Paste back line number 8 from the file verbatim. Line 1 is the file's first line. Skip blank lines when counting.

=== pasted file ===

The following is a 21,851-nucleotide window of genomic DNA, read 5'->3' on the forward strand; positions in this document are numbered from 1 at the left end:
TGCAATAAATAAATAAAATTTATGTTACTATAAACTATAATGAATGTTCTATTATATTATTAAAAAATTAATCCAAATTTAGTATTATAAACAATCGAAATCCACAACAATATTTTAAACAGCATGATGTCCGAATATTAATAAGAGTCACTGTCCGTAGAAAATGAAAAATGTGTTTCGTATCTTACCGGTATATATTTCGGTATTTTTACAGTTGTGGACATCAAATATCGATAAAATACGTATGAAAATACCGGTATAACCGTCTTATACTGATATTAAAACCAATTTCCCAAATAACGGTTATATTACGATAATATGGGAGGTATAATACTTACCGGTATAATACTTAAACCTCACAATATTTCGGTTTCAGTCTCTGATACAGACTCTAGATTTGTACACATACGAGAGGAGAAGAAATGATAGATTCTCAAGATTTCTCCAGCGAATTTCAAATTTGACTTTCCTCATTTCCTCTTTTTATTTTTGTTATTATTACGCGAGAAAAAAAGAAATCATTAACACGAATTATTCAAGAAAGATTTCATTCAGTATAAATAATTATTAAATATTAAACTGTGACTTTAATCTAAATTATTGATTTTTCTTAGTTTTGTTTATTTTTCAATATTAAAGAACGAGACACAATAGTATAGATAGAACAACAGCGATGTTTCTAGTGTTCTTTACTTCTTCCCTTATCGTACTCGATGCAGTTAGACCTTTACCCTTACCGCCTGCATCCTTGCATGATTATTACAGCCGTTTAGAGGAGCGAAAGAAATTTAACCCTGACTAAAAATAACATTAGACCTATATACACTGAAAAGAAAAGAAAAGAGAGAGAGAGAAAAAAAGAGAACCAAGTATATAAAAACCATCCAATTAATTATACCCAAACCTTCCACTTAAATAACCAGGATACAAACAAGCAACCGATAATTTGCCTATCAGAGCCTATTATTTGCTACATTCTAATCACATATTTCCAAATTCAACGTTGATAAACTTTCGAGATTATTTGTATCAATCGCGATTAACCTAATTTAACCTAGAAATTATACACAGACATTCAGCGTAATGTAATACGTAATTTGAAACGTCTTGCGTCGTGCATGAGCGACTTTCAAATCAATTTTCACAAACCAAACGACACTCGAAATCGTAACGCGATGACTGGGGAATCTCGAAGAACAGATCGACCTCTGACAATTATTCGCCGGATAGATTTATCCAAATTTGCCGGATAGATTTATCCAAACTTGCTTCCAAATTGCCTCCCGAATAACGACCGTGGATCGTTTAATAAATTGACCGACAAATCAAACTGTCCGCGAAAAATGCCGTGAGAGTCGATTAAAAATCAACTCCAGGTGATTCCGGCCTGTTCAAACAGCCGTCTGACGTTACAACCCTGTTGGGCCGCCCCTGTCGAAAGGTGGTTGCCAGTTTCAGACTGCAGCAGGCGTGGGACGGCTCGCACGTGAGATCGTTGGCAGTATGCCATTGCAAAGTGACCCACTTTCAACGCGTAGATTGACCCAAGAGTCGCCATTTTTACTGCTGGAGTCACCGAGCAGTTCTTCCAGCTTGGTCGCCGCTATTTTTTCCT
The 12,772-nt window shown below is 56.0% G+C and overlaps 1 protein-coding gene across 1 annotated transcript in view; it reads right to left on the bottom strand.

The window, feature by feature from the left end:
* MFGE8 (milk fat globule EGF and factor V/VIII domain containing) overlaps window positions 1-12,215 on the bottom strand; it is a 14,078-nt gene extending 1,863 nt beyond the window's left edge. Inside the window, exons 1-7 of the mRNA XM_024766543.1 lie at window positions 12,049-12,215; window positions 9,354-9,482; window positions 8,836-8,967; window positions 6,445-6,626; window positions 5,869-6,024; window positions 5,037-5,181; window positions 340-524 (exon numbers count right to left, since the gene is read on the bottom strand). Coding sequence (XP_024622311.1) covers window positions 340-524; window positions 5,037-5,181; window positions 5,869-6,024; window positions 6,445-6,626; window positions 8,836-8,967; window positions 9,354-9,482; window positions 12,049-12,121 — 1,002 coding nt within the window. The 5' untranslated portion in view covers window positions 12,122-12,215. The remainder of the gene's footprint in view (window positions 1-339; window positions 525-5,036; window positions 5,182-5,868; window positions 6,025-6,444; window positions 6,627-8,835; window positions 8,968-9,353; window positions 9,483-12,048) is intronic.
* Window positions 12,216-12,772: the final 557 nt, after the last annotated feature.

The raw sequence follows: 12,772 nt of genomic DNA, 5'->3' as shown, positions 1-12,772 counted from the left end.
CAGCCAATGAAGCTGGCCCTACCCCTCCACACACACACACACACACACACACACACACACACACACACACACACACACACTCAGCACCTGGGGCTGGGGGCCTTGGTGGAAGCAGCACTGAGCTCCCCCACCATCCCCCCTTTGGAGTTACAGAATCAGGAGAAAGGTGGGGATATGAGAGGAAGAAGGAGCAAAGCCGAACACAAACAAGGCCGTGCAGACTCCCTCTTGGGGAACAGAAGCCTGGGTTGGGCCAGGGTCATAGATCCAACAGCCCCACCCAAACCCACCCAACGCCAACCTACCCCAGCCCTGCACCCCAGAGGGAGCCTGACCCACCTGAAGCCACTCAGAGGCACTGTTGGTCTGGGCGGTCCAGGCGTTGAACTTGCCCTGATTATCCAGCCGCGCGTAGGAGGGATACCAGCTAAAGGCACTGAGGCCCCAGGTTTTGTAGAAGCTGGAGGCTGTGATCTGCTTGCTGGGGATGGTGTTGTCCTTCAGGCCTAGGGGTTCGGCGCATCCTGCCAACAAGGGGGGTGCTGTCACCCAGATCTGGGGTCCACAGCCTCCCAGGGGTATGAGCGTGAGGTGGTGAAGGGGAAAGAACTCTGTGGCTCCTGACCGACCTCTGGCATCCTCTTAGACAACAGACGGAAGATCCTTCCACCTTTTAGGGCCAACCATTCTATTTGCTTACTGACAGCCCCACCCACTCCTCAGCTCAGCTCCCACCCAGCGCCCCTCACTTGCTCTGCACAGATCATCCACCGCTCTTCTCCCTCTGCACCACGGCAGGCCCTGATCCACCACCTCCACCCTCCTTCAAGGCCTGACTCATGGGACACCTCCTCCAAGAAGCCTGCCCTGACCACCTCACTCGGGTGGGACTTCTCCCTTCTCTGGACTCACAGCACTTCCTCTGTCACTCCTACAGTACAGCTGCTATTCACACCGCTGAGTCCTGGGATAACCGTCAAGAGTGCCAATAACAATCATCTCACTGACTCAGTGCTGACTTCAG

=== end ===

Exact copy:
CAGCCAATGAAGCTGGCCCTACCCCTCCACACACACACACACACACACACACACACACACACACACACACACACACACACTCAGCACCTGGGGCTGGGGGCCTTGGTGGAAGCAGCACTGAGCTCCCCCACCATCCCCCCTTTGGAGTTACAGAATCAGGAGAAAGGTGGGGATATGAGAGGAAGAAGGAGCAAAGCCGAACACAAACAAGGCCGTGCAGACTCCCTCTTGGGGAACAGAAGCCTGGGTTGGGCCAGGGTCATAGATCCAACAGCCCCACCCAAACCCACCCAACGCCAACCTACCCCAGCCCTGCACCCCAGAGGGAGCCTGACCCACCTGAAGCCACTCAGAGGCACTGTTGGTCTGGGCGGTCCAGGCGTTGAACTTGCCCTGATTATCCAGCCGCGCGTAGGAGGGATACCAGCTAAAGGCACTGAGGCCCCAGGTTTTGTAGAAGCTGGAGGCTGTGATCTGCTTGCTGGGGATGGTGTTGTCCTTCAGGCCTAGGGGTTCGGCGCATCCTGCCAACAAGGGGGGTGCTGTCACCCAGATCTGGGGTCCACAGCCTCCCAGGGGTATGAGCGTGAGGTGGTGAAGGGGAAAGAACTCTGTGGCTCCTGACCGACCTCTGGCATCCTCTTAGACAACAGACGGAAGATCCTTCCACCTTTTAGGGCCAACCATTCTATTTGCTTACTGACAGCCCCACCCACTCCTCAGCTCAGCTCCCACCCAGCGCCCCTCACTTGCTCTGCACAGATCATCCACCGCTCTTCTCCCTCTGCACCACGGCAGGCCCTGATCCACCACCTCCACCCTCCTTCAAGGCCTGACTCATGGGACACCTCCTCCAAGAAGCCTGCCCTGACCACCTCACTCGGGTGGGACTTCTCCCTTCTCTGGACTCACAGCACTTCCTCTGTCACTCCTACAGTACAGCTGCTATTCACACCGCTGAGTCCTGGGATAACCGTCAAGAGTGCCAATAACAATCATCTCACTGACTCAGTGCTGACTTCAG